A strong feeling of déjà vu permeates Sinbad and the Eye of the Tiger (1977), the third and final Ray Harryhausen Sinbad movie and, as it turned out, the penultimate film of the famous stop-motion artist's career. Generally regarded as one of Harryhausen's weakest films, weaker certainly than The 7th Voyage of Sinbad (1958) and The Golden Voyage of Sinbad (1973), this reviewer was reluctant to revisit a movie remembered as both cheap-looking and excruciatingly dull when Columbia/TriStar released it to DVD back in 2000.
But it proved a minor revelation of sorts, and does so once again on Blu-ray. There's a lot that's wrong with it, certainly, but overall it's a much better movie than the far more expensive Clash of the Titans (1981), Harryhausen's final film, and in many respects it's better than The Golden Voyage of Sinbad, which most regard as better in virtually every way.
The story: After Prince Kassim (Damien Thomas) is magically transformed into a baboon at the very moment he is to be crowned Caliph, his distraught sister, Princess Farah (Jane Seymour) implores Sinbad (Patrick Wayne, son of John Wayne) to help them. Sinbad and Farah, along with Sinbad's typically disposable crew, locate the great alchemist Melanthius (Patrick Troughton) who, with daughter Dione (Taryn Power, daughter of Tyrone Power and Linda Christian), join Sinbad on a voyage to the alternately icy and fertile land of Hyperborea. Along the way, Farah's stepmother, the witch Zenobia (Margaret Whiting), who transformed Kassim so her own son could ascend the throne, pursues them.
None of this, of course, matters much. More than ever, Harryhausen's pictures had by 1977 become little more than showcases for his stop-motion set pieces. Longtime business partner Charles H. Schneer, who produced every Harryhausen picture from the mid-1950s forward, has taken a lot of abuse from fans who blame him for the weaknesses of movies like Sinbad and the Eye of the Tiger. But the truth is Harryhausen, who co-produced the picture and is credited with co-writing its story, had more production input, certainly after the first Sinbad, than is usually acknowledged, and thus must share some of the blame. Perhaps Harryhausen feared he might lose creative control of his effects sequences, or maybe he was concerned that truly imaginative directors or a genuinely charismatic, bankable star might overshadow his own hard work. Whatever the case, Harryhausen's movies were ultimately directed by competent but journeymen filmmakers who functioned more like traffic cops than artists. This seems true across the board. After Bernard Herrmann's great score for The 7th Voyage of Sinbad, and Miklós Rózsa's good one (for Golden Voyage...), Roy Budd's music for Eye of the Tiger can't help but sound like cheap filler.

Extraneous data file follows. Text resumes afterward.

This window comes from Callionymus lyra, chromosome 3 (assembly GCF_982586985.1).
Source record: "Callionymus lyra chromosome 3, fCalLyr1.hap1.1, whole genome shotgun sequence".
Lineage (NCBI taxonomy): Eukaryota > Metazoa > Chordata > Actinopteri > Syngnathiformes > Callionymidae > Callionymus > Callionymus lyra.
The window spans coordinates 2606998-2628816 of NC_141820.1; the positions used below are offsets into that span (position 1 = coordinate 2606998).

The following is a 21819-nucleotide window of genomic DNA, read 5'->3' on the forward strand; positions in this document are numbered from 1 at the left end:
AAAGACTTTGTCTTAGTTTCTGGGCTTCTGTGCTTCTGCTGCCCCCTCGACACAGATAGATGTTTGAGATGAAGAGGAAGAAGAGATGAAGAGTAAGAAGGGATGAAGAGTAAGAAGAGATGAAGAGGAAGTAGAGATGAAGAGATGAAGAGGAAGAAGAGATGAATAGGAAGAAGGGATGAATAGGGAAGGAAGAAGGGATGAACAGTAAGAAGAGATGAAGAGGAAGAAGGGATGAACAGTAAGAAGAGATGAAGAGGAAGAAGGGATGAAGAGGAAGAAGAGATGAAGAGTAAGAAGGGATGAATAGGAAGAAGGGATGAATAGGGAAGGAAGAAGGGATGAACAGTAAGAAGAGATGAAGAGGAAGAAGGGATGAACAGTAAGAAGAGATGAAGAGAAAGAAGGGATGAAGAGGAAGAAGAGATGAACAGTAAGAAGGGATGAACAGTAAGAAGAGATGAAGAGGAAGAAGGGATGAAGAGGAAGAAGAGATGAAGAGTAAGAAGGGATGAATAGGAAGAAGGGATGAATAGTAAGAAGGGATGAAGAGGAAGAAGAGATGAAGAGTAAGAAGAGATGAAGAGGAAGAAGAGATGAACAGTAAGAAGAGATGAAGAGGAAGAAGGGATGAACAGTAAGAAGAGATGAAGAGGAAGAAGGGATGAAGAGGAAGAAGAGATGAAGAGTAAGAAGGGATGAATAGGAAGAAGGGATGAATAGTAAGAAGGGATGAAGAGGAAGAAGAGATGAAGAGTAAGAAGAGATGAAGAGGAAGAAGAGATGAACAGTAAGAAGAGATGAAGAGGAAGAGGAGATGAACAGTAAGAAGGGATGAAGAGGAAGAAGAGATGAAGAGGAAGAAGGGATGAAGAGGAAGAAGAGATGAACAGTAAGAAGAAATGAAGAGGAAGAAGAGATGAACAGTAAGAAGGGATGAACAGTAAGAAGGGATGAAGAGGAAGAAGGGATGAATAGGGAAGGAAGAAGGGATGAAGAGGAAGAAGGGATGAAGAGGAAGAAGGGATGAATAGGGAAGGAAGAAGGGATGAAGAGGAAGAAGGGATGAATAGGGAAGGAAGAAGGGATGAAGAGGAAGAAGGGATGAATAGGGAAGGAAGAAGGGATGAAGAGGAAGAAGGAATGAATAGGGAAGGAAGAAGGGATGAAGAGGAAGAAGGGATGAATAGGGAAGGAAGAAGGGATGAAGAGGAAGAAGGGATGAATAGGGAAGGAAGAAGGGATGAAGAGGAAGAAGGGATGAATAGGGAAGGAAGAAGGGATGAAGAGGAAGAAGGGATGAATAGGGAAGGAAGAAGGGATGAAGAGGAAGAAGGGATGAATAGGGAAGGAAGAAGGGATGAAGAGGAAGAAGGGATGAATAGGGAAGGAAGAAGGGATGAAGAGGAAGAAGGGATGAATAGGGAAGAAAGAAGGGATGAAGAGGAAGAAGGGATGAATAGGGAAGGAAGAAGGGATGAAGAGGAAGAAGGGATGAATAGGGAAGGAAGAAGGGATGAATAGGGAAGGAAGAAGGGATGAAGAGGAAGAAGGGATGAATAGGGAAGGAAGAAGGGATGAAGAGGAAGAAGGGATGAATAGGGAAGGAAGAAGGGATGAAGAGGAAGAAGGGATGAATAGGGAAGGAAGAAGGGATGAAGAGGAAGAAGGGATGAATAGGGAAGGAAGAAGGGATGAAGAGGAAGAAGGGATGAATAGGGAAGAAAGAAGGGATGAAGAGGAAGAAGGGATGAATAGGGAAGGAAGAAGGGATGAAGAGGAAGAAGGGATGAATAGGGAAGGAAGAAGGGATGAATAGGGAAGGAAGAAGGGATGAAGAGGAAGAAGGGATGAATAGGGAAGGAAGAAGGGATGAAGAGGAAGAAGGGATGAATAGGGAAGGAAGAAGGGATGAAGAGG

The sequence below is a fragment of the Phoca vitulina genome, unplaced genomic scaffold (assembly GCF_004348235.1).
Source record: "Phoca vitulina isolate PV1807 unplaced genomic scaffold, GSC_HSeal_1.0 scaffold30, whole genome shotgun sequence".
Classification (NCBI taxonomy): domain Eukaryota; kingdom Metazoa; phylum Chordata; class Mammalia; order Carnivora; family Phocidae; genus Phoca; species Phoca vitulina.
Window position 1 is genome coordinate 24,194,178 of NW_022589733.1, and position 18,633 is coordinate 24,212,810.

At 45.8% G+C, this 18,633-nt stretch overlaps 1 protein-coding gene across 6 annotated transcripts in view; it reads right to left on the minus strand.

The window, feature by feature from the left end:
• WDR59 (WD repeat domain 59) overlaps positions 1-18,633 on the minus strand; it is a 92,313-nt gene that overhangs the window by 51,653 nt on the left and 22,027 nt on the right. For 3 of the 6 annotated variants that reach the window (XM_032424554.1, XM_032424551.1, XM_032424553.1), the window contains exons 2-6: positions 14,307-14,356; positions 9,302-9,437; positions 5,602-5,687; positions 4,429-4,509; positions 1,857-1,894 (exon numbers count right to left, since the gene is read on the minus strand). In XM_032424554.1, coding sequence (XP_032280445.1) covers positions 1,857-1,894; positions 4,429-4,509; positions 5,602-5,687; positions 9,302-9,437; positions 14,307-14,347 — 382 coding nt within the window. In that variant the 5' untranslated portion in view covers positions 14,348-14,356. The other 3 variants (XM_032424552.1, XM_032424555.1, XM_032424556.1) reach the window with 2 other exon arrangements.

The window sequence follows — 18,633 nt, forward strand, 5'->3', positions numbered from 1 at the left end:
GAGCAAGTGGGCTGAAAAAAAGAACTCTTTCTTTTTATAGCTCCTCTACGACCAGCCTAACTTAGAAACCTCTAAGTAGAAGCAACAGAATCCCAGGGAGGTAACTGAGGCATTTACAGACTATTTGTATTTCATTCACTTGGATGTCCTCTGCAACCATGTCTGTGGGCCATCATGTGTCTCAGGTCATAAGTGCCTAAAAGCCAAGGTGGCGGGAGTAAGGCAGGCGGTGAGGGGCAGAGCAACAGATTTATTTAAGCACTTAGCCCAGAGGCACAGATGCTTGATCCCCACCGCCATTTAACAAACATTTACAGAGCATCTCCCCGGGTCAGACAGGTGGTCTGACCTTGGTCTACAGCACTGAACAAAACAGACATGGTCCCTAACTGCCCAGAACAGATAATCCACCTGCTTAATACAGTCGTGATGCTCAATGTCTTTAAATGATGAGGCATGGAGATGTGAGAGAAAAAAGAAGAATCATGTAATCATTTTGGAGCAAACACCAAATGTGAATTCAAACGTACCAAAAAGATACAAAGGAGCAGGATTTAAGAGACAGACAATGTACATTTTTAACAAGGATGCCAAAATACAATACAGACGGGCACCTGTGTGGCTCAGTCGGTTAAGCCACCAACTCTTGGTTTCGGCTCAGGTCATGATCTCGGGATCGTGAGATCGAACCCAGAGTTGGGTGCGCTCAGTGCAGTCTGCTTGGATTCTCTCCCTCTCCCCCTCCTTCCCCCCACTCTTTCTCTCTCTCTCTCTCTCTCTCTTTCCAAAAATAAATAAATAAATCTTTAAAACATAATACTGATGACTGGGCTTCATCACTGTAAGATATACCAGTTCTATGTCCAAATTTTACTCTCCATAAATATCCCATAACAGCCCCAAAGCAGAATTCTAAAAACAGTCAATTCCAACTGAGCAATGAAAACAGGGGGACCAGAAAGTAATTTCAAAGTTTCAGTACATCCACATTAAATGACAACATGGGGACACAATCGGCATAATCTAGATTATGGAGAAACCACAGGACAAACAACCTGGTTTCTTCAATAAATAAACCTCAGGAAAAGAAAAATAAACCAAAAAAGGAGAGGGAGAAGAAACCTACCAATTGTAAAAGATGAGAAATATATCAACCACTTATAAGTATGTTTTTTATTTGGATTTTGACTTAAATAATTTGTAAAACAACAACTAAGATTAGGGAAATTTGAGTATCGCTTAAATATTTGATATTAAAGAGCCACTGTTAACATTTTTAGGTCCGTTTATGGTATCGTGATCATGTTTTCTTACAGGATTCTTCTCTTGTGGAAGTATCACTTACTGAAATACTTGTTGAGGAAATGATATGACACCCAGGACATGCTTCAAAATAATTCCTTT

The biggest problem though is Beverley Cross's script. Eye of the Tiger is, for starters, practically a remake of 7th Voyage, but is so dramatically clumsy on its own terms as to almost defy imagination. In one particularly ludicrous scene, Zenobia has used her black magic to shrink herself down to about six inches in height. She is, however, captured by Melanthius, who decides to question the now helpless villainess, whom he encases in a glass jar. In Cross's clumsy hands, Melanthius the scientific genius suddenly becomes as stupid as Homer Simpson, unthinkingly revealing every secret Zenobia wants to know, foolishly uses her magic potion to create a giant bumblebee which threatens him, and provides the means for the witch's escape. He gives away the store -- and all in the span of about 90 seconds. And all this is possible because, in an earlier scene, Princess Farah acted like a dope, too, blurting out Sinbad's top secret plans to Zenobia. Harryhausen apparently admired Cross's knowledge of mythology and history, but as a dramatist, he sucks rocks.